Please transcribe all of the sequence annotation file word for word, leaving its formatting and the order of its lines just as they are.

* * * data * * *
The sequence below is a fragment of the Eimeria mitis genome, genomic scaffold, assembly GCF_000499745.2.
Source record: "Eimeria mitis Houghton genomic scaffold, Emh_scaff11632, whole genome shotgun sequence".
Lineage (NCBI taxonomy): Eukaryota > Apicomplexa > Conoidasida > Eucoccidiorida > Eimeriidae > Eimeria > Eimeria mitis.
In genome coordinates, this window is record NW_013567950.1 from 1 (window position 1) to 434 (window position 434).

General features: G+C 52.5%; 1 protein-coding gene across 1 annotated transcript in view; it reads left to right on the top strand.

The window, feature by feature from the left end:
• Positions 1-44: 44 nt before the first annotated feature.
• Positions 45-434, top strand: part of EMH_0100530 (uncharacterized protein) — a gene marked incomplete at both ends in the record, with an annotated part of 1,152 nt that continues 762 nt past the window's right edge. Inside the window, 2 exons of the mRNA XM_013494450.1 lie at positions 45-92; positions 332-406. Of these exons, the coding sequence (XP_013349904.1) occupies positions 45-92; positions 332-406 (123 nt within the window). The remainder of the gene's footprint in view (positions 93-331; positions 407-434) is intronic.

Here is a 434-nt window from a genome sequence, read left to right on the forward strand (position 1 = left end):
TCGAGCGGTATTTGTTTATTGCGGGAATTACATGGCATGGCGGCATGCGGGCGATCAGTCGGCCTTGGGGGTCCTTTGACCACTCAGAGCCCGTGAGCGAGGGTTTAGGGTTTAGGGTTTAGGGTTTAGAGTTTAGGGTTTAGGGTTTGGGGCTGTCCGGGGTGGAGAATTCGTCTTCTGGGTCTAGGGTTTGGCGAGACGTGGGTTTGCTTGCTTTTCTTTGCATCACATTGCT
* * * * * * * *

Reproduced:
The sequence below is a fragment of the Eimeria mitis genome, genomic scaffold, assembly GCF_000499745.2.
Source record: "Eimeria mitis Houghton genomic scaffold, Emh_scaff11632, whole genome shotgun sequence".
Lineage (NCBI taxonomy): Eukaryota > Apicomplexa > Conoidasida > Eucoccidiorida > Eimeriidae > Eimeria > Eimeria mitis.
In genome coordinates, this window is record NW_013567950.1 from 1 (window position 1) to 434 (window position 434).

General features: G+C 52.5%; 1 protein-coding gene across 1 annotated transcript in view; it reads left to right on the top strand.

The window, feature by feature from the left end:
• Positions 1-44: 44 nt before the first annotated feature.
• Positions 45-434, top strand: part of EMH_0100530 (uncharacterized protein) — a gene marked incomplete at both ends in the record, with an annotated part of 1,152 nt that continues 762 nt past the window's right edge. Inside the window, 2 exons of the mRNA XM_013494450.1 lie at positions 45-92; positions 332-406. Of these exons, the coding sequence (XP_013349904.1) occupies positions 45-92; positions 332-406 (123 nt within the window). The remainder of the gene's footprint in view (positions 93-331; positions 407-434) is intronic.

Here is a 434-nt window from a genome sequence, read left to right on the forward strand (position 1 = left end):
TCGAGCGGTATTTGTTTATTGCGGGAATTACATGGCATGGCGGCATGCGGGCGATCAGTCGGCCTTGGGGGTCCTTTGACCACTCAGAGCCCGTGAGCGAGGGTTTAGGGTTTAGGGTTTAGGGTTTAGAGTTTAGGGTTTAGGGTTTGGGGCTGTCCGGGGTGGAGAATTCGTCTTCTGGGTCTAGGGTTTGGCGAGACGTGGGTTTGCTTGCTTTTCTTTGCATCACATTGCT